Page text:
When you’ve spent so much time working in mixed media and collage, there is something so refreshing about scenes jumping directly from real life into your camera.
It was a partly cloudy August day when we drove from Provincetown to Harwich Port. We were in no hurry and had no schedule – we decided we’d simply stop and explore whatever bits of Cape Cod seemed interesting as we meandered back from the outermost edge of the Atlantic. As it turns out, all the bits of Cape Cod are lovely and interesting, so we did quite a bit of stopping.
Once such place was Marconi Beach, where the view from the top of the dunes is breathtaking – both literally and figuratively, on a windy day. The water temperature on this day was 59 degrees, but there were still some hardy souls braving the waves. I loved how the colors of the sea melted into the sky: depending on the light, the horizon would, on occasion, very nearly disappear.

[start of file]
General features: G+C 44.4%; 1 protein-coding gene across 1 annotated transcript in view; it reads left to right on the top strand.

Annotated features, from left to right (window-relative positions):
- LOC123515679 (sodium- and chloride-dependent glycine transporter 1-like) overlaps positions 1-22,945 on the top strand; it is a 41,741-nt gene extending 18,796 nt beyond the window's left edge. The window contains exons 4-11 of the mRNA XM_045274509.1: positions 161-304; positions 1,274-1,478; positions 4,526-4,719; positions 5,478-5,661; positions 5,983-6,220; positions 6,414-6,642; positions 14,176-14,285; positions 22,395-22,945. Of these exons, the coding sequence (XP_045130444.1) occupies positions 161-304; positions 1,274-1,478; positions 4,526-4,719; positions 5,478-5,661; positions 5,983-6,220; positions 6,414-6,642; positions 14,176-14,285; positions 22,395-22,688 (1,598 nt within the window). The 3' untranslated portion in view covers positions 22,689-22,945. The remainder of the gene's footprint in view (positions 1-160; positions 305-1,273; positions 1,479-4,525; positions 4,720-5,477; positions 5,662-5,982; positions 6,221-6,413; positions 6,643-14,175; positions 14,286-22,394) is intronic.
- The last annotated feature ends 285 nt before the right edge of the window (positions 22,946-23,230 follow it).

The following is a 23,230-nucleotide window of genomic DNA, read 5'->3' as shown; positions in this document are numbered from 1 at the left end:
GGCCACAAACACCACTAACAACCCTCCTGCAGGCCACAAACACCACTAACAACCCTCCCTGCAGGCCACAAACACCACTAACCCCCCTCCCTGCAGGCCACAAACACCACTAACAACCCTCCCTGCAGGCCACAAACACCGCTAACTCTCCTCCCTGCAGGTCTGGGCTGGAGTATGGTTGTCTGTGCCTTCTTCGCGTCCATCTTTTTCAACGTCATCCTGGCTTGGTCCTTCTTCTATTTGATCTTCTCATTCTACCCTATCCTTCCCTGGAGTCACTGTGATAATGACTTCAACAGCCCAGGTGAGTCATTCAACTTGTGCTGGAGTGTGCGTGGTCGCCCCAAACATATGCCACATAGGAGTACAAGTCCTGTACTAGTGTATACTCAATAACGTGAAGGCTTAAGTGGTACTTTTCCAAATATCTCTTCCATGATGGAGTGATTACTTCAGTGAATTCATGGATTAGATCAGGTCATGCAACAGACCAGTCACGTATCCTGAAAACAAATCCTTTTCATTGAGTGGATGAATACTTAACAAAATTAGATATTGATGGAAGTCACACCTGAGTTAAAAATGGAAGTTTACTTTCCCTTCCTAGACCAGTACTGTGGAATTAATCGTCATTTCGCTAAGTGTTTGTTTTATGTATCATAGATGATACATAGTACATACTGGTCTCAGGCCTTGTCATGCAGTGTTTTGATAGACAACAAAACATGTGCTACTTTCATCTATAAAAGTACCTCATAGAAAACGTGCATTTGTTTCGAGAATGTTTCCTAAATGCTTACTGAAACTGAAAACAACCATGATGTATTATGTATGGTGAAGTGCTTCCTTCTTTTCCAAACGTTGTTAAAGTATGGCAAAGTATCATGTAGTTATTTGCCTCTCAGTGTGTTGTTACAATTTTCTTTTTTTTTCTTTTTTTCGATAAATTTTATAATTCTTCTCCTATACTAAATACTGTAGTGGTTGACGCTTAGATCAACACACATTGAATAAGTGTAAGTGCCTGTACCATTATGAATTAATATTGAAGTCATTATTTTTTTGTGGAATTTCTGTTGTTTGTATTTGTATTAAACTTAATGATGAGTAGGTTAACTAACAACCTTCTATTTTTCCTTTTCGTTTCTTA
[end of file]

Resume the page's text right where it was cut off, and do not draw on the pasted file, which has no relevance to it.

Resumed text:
I could have photographed from this spot all day, but the rest of the Cape was calling our name, so we continued on…
We’re a morning beach family: there’s something lovely about arriving at the water’s edge in time to watch the seagulls breakfast and the morning sun sparkle on the waves.
Now that the boys are old enough to stay up later on summer evenings, however, we’ve also started heading back to the water after dinner, during those magical hours as the sun starts to slide toward the western horizon, tinting the blue water with soft pink highlights. We’re not there to swim or make sand castles at this time of night, but rather just to enjoy each other’s company and listen to the comforting sounds of the water as we watch the sun set.
Have you heard? A photograph possibly depicting Amelia Earhart and navigator Fred Noonan after their 1937 disappearance has surfaced. After the news broke, NBC10 stopped by the studio last night to learn a little more about Amelia’s earlier days as a student at the Ogontz School for Girls (now known as Penn State Abington) and the award-winning art piece I created in 2014 to honor her days as a young, adventurous dreamer who always had her eyes fixed firmly on the stars.
You can catch my blink-and-you’ll-miss-it portion of the segment right here.
(If you’d like a little more information about the inspiration behind this artwork, please do read this earlier interview with Penn State News)
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